They WILL roll the "build-out" into a Triple Net....and...
......................................... allow for a Zero Base Start.

Of course, your FAIR ISSAC must exceed 725 to allow this.
  #39  
Old 03-15-2013, 05:34 AM
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There was a Lums in NY and I loved there chocolate pudding when I was little!
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Old 03-15-2013, 03:16 PM
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My mouth is watering. I ate at Lums in Miami on 7th ave and around 111st almost every day or night back in the day. I also remember the one on 79th St.,also the one in The Grove. Good Memories. Everything they had was good.
  #41  
Old 03-15-2013, 04:09 PM
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My mouth is watering. I ate at Lums in Miami on 7th ave and around 111st almost every day or night back in the day. I also remember the one on 79th St.,also the one in The Grove. Good Memories. Everything they had was good.
The hot dogs at the Lums in The Grove were almost addictive as what we were doing across the street in the park.
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  #42  
Old 03-15-2013, 11:04 PM
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My wife, Marybb, worked at Lums in New Bedford, Ma. (there were 2 in the city) when we met, and for a time after we were married. I remember her bringing home chili dogs for me in the evening when her shift ended, and they were great. I asked her this evening how they were made and she said although she didn't know the brand, they were jumbo franks, and were steam in only beer. Now it's possible that spices were added in other locations, but in the 2 New Bedford locations, and the one in Seekonk, Ma. (the highest grossing store in the chain) only beer was used. As Pooh will probably remember, in Southern Ma. and Rhode Island, most towns have hot dog stands with steamed dogs or grilled dogs (we called them Coney Island or Tex Barry's) with steamed buns. My favorite is a steamed dog with Coney Island sauce and raw onions. For me, I rank them right up there with a good steak dinner, when I'm in the mood!!
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  #43  
Old 03-15-2013, 11:44 PM
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My wife, Marybb, worked at Lums in New Bedford, Ma. (there were 2 in the city) when we met, and for a time after we were married. I remember her bringing home chili dogs for me in the evening when her shift ended, and they were great. I asked her this evening how they were made and she said although she didn't know the brand, they were jumbo franks, and were steam in only beer. Now it's possible that spices were added in other locations, but in the 2 New Bedford locations, and the one in Seekonk, Ma. (the highest grossing store in the chain) only beer was used. As Pooh will probably remember, in Southern Ma. and Rhode Island, most towns have hot dog stands with steamed dogs or grilled dogs (we called them Coney Island or Tex Barry's) with steamed buns. My favorite is a steamed dog with Coney Island sauce and raw onions. For me, I rank them right up there with a good steak dinner, when I'm in the mood!!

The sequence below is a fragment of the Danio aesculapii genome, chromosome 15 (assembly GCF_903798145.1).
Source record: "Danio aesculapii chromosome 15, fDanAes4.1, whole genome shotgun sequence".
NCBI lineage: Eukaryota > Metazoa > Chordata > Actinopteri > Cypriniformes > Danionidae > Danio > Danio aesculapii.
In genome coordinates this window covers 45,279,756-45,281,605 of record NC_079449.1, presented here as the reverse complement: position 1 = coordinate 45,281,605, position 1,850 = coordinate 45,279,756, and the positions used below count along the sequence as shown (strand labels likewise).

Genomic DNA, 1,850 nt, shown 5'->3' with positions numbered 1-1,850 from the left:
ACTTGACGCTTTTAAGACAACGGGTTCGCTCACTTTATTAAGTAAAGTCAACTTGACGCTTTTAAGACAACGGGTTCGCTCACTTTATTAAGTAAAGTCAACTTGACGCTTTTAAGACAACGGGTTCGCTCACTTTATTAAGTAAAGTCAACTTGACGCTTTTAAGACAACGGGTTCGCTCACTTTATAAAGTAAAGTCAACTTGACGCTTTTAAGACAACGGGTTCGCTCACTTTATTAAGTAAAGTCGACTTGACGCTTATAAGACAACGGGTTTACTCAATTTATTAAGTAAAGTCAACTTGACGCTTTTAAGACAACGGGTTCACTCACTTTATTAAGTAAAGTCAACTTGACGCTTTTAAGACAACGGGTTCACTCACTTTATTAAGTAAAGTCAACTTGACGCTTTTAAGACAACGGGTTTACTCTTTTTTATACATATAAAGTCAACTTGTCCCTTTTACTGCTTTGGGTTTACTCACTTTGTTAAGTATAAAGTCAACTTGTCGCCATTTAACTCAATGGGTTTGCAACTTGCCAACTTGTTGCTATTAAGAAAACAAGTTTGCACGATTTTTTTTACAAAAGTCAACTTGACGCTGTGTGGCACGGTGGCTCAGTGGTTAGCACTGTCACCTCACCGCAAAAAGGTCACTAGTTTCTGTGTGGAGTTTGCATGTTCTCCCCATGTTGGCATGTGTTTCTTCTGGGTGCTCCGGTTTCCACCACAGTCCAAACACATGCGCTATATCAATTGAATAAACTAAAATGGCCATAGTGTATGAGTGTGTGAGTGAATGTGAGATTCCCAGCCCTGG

Mac's soda bar on Sconticut Neck made the best grilled hot dogs I've ever had....with fresh onions, mustard and relish, Cains I think.....ah, a sweet memory. MaryB was at Lums??? Maybe I saw her there and that's why she has always looked familiar to me....
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  #44  
Old 03-16-2013, 09:55 PM
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Originally Posted by mrfixit View Post
They WILL roll the "build-out" into a Triple Net....and...
......................................... allow for a Zero Base Start.

Of course, your FAIR ISSAC must exceed 725 to allow this.
I wonder who decided that Issac was fair??
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  #45  
Old 03-16-2013, 09:57 PM
Mack184 Mack184 is offline
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We had one in Royal Oak, Michigan and they were the sponsor for husband's softball team. Loved those hot dogs and of course we went there after every game.
Michigan..Home to one of my favorite but now-departed restaurant chains..Bill Knapps!!